R v Eulentine ( SC CR NO 67/2014) [2015] SCSC 80 (16 March 2015);


Criminal Side:  67/2014     


       [2015] SCSC 80











Heard:                         2 March 2015

Counsel:                      Mr. Thachet,  for the Republic

                                    Mrs. Amesbury for the Accused

Delivered:                   16 March 2015




Akiiki-kiiza J


[1]               This is an application for bail filed by way of a Notice of motion supported by an affidavit sworn and deponed by the accused person; Patrick Eulentine dated the 13/11/14.The Notice of motion is taken out under the provisions of Article 18 (7) of the Constitution.

[2]               The affidavit contains various grounds and reasons why the applicant should be released on bail. The accused has been on remand since the 29th October, 2014, pursuant to the Attorney General‘s application to remand him which also had been taken out under the same provision of the Seychelles Constitution.

[3]               The brief back ground of the case is that, the applicant is charged with the offence of trafficking in a controlled drug, to wit, 6.9 grams of heroin (2.3 gms purity) which gives raise to the rebuttable presumption of having possessed the said controlled drug for the purposes of trafficking. The Applicant also included the following paragraph  in his application:-

“7: That I am advised by my counsel and verily believe in Seychelles Court of Appeal decision of ESPARON VS THE REPUBLIC 2014, it was held that a judge may for good reason, grant bail on being satisfied that the case is taking too long, the defendant is one that will not abscond, the facts are too tenuous against him and for any other reasons such as there have been change of circumstances since the decision to demy him bail”

The applicant also denies his alleged intention to interfere with police investigations team.


[4]        The respondent filed an affidavit in reply wherein he, inter alia, in paragraph 5 that there was a seizure of a digital scale and a large amount of money at the time of the arrest.


[5]        In paragraph 6; the affidavit for the respondent reads as follows:

6: that after considering the notice of motion filed on the 20/10/14 ( for the applicant), including the averments that the accused had tried to interfere with the due process of the law by offering SR 300,000 to the NDEA agents to let him go”

The respondents also stated that since the time of his remand in October 2014, there has not been any substantial change in the circumstances which made him to be remanded. He prayed that the accused should remain on remand as earlier ordered.

[6]        I have carefully and critically perused both affidavits filed by the opposing parties, and I have also carefully reviewed the case law from this jurisdiction regarding the grant and/or refusal of bail, especially in drug related cases. The emerging trend is that, bail is rarely granted in such cases, especially by the Supreme Court. These include REPUBLIC VS MOUSTACHE [2011] SLR 126, REPUBLIC VS JULIE [2006] SLR 27, THE REPUBLIC VS RICKY CHANG-TY-SU SCC 53/07, THE REPUBLIC VS AGATHINE [2005] SLC 8, to name but a few. In all these case the court had emphasized that each case should be treated on its own particular facts or merits. In the AGATHINE case, the court stated further that though the quantity of the drug involved in the case plays an important part in deciding and determining the seriousness of the offence, a smaller or even a trivial quantity of the drug involved in a case cannot, as a single factor, reduce the degree of seriousness of the offence to zero or negate its effect. In other words in addition to the small quantity of the drug involved there must  be other supporting factors in favour of the grant of bail, so that it is not outweighed the other factors contributing to the seriousness of the offence warranting the accused to be remanded in custody.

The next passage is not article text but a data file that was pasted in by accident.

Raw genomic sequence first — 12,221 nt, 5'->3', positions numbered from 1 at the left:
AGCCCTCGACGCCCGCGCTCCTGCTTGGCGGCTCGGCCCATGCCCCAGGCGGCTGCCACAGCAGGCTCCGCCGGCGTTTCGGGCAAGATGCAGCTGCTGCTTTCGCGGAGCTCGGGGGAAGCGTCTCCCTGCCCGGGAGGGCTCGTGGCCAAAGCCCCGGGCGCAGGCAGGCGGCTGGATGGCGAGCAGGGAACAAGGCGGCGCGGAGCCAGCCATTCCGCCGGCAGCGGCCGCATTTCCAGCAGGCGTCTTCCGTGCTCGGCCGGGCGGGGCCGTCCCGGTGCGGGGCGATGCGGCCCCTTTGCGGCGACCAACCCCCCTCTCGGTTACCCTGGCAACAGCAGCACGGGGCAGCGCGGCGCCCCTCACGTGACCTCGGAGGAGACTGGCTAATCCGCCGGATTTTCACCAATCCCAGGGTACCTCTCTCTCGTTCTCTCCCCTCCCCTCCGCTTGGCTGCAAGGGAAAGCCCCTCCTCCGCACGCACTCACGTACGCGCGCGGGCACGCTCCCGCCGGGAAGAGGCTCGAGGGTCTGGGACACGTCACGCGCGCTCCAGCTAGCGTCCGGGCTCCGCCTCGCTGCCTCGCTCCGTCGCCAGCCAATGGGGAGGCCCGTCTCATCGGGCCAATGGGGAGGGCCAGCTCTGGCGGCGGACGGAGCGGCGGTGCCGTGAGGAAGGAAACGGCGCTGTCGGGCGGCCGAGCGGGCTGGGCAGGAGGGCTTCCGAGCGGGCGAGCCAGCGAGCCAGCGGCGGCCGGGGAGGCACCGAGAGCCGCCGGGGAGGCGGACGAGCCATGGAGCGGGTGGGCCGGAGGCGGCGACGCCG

[7]        The court therefore, takes into account such factors as the, minimum and maximum sentence upon conviction, the likelihood of the maximum sentence being imposed by the court in the case of a conviction resulting from that particular trial, whether the sentence is mandatory or not, the manner of how the offence was committed, the impact of the commission of such offences has on society and the economy, e t c. (see STEVE HOAREAU VS REPUBLIC SCA 28/10)


[8]        In the instant case, in case of a conviction the mandatory minimum sentence is 20 years and maximum is 60 years and a fine of SR 500,000/-/.  In case the prosecution proves its case beyond reasonable doubt the chances of a heavy sentence to be imposed on the accused is likely. It also goes without saying that the effect of prohibited or controlled drugs on the fabric of society could be catastrophic especially among the youths; who are the future of the nation and if destroyed morally then such could affect the economic development of the Seychelles.


[9]        Another factor to consider is the alleged attempt of the applicant to offer a sum of money to the NDEA agents so as to kill this case. If this is true, it would amount to perversion of justice, by interfering with proper and fruitful investigation and completion of the case.


[10]      After putting everything to consideration I find that no significant circumstances have changed since the 29/10/14 when the accused was first remanded. This application for bail in the circumstances fails. The applicant will be produced fortnightly until further orders of the court. However, he is advised to appeal to the Court of Appeal, if he so wishes.



Signed, dated and delivered at Ile du Port on 16 March 2015





D. Akiiki-kiiza

Judge of the Supreme Court